The little-known seven-member water commission made headlines in 2017 when former Gov. Eric Greitens stacked the commission with farm-friendly allies.
State law had mandated for years that a majority of the commission be representatives of the public to ensure protection of Missouri’s waters. But an amendment slipped onto a bill that passed the legislature in a harried end-of-session in 2016 changed that requirement, allowing the four-member majority who represent the public be replaced by representatives of agriculture and mining.
Former Gov. Jay Nixon at the time worried that the bill, which he vetoed but the legislature overturned, would hand oversight of clean water to the industries that pollute it.
Today five of the six water commissioners (one seat is vacant) are:
- John “Ben” Hurst, a Kansas City attorney and son of Blake Hurst, president of the politically-powerful Missouri Farm Bureau. The Farm Bureau is the strongest supporter of Valley Oaks.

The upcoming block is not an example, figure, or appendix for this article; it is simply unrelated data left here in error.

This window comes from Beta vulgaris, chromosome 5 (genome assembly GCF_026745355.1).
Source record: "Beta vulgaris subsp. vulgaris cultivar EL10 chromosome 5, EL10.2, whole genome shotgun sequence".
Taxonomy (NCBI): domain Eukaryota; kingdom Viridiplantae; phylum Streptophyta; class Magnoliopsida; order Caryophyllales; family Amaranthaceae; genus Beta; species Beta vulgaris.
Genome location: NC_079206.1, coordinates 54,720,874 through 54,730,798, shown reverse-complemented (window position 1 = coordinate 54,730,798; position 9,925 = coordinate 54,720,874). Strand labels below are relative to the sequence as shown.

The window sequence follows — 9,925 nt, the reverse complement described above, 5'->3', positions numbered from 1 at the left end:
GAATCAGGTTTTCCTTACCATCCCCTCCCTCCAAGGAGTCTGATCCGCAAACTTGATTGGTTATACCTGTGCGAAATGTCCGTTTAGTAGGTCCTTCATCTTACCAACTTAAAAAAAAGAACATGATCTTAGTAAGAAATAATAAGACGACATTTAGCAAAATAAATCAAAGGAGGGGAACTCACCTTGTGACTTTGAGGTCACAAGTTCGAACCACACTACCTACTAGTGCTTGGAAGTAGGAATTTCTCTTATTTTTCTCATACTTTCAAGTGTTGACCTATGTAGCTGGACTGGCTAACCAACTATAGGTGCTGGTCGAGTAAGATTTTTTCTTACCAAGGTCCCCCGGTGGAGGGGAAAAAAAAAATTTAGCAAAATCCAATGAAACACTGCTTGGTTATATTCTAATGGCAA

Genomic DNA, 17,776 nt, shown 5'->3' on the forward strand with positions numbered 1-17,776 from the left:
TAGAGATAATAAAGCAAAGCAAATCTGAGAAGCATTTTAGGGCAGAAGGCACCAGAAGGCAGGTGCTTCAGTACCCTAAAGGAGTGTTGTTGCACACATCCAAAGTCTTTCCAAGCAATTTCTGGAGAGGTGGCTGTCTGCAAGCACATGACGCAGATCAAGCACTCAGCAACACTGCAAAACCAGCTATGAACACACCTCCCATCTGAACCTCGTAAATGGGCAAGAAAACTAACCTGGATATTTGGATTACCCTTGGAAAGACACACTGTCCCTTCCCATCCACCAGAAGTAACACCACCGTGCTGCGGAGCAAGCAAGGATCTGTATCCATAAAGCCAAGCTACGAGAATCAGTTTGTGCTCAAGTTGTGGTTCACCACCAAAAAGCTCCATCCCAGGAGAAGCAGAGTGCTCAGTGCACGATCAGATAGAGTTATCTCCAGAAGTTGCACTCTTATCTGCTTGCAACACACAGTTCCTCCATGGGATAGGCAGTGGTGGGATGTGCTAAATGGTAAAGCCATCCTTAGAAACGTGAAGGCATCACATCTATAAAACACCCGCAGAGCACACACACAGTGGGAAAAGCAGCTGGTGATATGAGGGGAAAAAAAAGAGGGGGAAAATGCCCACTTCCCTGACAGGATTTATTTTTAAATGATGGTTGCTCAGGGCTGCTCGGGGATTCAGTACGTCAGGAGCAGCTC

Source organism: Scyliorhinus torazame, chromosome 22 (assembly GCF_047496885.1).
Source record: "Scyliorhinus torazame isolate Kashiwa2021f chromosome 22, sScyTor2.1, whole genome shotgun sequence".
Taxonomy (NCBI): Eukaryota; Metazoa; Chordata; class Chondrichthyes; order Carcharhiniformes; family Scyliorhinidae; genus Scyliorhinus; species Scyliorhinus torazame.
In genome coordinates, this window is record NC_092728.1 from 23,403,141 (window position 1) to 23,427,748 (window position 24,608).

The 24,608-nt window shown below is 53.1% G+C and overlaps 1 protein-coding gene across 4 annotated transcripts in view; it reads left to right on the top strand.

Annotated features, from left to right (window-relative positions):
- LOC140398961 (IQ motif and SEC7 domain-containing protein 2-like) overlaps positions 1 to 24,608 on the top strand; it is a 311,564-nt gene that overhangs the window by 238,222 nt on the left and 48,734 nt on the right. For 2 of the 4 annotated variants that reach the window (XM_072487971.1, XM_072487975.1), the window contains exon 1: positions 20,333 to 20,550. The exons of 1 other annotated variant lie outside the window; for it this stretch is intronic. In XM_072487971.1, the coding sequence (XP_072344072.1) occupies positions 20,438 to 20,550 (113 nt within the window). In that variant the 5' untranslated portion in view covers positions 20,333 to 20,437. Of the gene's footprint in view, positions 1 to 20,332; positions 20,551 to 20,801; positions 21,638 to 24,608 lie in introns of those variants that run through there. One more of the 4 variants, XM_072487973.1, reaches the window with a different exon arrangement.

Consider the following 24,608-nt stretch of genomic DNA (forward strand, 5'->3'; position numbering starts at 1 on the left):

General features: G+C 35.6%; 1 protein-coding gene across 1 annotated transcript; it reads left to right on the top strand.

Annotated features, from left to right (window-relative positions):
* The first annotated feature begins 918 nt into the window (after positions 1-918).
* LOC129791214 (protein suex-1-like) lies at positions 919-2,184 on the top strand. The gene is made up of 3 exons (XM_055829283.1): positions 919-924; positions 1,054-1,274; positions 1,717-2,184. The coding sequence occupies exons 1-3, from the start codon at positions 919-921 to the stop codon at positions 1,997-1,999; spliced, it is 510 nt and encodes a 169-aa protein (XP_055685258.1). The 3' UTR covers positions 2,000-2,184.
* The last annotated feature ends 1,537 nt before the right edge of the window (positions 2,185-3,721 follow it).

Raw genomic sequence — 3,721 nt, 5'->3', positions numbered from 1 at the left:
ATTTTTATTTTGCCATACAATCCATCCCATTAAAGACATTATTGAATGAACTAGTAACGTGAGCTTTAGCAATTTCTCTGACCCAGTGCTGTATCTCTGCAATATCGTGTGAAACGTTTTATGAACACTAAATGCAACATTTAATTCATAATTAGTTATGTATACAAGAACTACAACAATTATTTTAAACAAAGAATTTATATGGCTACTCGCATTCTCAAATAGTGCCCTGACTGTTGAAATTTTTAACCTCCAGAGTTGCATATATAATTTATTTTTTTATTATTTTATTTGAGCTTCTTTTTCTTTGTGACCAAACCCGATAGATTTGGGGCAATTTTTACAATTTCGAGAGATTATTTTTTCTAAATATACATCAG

- Stan Coday, a farmer, retired agriculture teacher and president of the Wright County Farm Bureau.
- Patricia Thomas, chief-of-staff to Sen. Brian Munzlinger who is a farmer and sponsored the bill that changed the makeup of the water commission. Thomas, a former 4-H member, has a bachelor’s degree in agriculture and also is the treasurer for the Missouri Republican Party State Committee.
- Allen Rowland of Dexter, a retired farmer, is involved with the Missouri Farm Bureau and Stoddard County Farm Bureau.
- Ashley McCarty, a cattle farmer from Kirksville.
Last December, the new, farm-friendly clean water commissioners voted 5-0 and 4-0 to allow plans for a chicken and hog feeding operation to go ahead. Permits for the two farms had been denied by former commissioners in 2016.
Aimee Davenport, an attorney for Powell Gardens and a partner at Stinson Leonard Street law firm, says she’s optimistic.
“We believe the (hearing commission) has interpreted Missouri law correctly and has reached the right outcome for the Gardens and area residents,” Davenport said in a news release. “We are hopeful that the (water commission) will respect the recommendation of its hearing commission in deterring that this CAFO is not lawful.”